Name: Phin Pya.

Type: Fret-less Zither > Chordophone.

Region: Thailand > Far East Asia.

Dimensions: Length 91 cm.

Acquisition Date:

Acquisition Source: Randy Raine-Reusch.

The phin pya (in Thai) and kse diev (In Cambodian) is a chordophone that is classified as a stick-zither. The word "pin" come from from the Sanskrit word "veena" or bin respectively. Eight to ten centuries ago, the distribution of the phin pya was wide, ranging from India to Indonesia and as far as the Cham kingdom in Vietnam. Today the phin pya is found in Northern Thailand and in neighbouring Cambodia.

In the Lanna culture men would play the phin pya to serenade women in a romantic setting. Traditionally the phin pya is is played in ceremonies, weddings, and funerals. Murals depicting musicians performing on the phin pya, are found in Viharn Laikam, Thailand.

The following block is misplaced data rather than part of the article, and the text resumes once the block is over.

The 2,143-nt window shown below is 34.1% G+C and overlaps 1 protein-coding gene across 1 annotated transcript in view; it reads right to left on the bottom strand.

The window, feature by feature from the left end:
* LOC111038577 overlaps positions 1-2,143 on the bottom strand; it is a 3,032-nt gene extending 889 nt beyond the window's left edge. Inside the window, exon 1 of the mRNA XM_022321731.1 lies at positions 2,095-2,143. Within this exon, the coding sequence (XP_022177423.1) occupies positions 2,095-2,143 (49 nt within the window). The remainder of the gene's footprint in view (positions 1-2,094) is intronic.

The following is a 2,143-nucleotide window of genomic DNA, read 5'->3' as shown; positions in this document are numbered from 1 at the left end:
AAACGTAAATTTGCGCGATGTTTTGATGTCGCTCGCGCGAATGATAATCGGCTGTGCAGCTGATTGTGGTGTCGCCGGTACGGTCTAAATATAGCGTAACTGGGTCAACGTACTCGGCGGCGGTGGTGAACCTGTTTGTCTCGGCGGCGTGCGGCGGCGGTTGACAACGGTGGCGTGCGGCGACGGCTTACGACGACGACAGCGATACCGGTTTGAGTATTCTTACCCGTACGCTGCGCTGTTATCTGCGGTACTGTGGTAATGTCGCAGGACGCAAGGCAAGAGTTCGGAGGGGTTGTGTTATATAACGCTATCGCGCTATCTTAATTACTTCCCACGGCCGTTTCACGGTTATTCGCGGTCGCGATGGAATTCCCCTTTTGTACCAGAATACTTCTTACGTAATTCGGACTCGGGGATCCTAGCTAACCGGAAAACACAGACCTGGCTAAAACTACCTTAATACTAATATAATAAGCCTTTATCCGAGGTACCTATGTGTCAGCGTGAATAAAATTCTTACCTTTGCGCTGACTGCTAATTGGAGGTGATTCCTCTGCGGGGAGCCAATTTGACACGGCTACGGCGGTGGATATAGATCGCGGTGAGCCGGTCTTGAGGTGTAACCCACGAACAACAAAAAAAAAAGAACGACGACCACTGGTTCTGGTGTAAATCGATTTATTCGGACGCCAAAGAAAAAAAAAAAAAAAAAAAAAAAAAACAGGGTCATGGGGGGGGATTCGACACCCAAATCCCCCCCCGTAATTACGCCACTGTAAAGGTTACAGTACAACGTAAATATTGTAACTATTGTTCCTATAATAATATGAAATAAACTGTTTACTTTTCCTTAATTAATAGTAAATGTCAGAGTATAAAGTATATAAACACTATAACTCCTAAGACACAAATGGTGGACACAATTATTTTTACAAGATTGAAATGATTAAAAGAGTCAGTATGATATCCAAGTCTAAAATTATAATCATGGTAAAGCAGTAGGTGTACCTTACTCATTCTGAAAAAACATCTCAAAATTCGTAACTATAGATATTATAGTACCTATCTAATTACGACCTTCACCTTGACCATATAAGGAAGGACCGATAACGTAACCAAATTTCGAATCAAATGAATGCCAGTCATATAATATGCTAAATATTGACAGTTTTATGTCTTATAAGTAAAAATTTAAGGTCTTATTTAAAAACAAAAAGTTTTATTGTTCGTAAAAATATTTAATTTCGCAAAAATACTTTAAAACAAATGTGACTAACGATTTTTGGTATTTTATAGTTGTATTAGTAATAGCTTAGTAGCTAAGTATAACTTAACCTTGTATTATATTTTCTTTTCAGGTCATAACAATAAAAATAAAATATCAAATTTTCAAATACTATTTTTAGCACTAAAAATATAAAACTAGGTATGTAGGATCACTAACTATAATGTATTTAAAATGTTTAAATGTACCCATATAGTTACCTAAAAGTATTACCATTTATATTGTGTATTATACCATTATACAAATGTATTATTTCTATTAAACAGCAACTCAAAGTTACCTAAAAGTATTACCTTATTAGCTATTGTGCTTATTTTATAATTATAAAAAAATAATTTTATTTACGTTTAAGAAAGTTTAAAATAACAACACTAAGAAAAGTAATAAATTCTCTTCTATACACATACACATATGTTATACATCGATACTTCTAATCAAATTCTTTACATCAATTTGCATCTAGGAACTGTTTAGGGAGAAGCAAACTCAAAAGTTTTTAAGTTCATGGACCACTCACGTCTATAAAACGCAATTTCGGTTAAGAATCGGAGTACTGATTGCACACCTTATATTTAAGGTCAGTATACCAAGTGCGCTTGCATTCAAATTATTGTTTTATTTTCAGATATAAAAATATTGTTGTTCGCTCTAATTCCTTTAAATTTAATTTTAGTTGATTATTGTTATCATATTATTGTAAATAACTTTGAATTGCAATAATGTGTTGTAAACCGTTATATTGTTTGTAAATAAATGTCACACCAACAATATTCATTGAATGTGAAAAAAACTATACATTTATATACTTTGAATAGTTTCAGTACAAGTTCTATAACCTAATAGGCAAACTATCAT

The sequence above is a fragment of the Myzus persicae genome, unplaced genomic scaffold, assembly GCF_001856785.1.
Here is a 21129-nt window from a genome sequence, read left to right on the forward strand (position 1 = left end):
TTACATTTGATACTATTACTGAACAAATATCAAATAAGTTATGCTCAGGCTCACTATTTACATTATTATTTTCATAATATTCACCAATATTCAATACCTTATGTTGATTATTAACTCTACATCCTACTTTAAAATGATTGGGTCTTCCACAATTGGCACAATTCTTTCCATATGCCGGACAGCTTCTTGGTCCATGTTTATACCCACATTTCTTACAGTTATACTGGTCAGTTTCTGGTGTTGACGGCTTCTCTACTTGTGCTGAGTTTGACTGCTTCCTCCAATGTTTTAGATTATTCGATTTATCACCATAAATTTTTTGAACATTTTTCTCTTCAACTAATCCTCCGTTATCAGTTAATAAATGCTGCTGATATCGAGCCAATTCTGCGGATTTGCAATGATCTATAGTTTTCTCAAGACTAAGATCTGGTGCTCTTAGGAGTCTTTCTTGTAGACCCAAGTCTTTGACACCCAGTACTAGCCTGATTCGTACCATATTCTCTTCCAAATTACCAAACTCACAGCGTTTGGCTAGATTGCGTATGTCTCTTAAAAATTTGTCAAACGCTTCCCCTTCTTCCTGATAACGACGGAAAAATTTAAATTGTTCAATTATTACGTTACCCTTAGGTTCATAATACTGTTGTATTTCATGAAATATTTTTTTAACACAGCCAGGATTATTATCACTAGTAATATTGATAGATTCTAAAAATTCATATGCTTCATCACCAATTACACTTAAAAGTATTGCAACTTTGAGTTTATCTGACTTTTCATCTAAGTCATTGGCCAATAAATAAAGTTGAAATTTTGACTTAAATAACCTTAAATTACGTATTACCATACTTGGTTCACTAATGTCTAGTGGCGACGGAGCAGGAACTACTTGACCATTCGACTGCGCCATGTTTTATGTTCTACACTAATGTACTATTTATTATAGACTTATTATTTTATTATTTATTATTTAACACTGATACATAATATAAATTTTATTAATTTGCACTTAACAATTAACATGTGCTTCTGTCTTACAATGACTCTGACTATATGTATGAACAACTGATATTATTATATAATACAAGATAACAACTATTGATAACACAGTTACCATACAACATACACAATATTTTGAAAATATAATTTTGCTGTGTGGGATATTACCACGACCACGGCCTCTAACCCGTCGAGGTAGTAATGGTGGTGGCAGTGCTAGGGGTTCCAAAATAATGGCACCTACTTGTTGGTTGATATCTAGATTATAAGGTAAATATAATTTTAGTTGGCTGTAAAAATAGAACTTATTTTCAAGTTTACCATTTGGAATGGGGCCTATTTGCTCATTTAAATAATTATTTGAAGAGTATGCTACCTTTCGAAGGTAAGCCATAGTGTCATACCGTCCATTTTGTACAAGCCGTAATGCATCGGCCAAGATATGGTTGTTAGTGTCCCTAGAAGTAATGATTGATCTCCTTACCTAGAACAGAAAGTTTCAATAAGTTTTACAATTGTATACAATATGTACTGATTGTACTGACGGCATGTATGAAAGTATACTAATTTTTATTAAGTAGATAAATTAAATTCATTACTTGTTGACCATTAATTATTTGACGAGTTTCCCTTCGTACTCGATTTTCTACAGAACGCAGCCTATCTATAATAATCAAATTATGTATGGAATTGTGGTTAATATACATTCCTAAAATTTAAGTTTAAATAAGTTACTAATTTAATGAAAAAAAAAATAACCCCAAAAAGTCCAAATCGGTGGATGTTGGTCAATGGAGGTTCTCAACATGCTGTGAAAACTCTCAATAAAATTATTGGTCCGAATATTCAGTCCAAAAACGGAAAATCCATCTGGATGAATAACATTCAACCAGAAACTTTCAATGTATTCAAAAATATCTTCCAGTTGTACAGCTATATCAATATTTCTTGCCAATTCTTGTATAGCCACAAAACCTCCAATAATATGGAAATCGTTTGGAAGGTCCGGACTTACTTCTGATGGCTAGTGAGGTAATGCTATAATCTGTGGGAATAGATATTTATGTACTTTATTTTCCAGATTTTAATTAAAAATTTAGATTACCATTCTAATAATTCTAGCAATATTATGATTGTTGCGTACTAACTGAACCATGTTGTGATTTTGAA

Repertoire: Throughout Thailand and Cambodia two stringed phin pya are common. Compositions have been arranged for the phin pya performed by small chamber orchestras. In the 20th century compositions for this instrument have been written. In Thai classical orchestras the phin pya is accompanied by the grajapbi (lute) and recently played to accompany singing.

Playing Technique: The phin pya is held upright in a vertical position closest to the chest. The end-tip is pointed downwards to the ground. A technique of harmonics is applied by the left hand lightly touching the string and the left hand plucking either strings. Only a few notes are played during performance and the timbre of the phin pya is very quiet.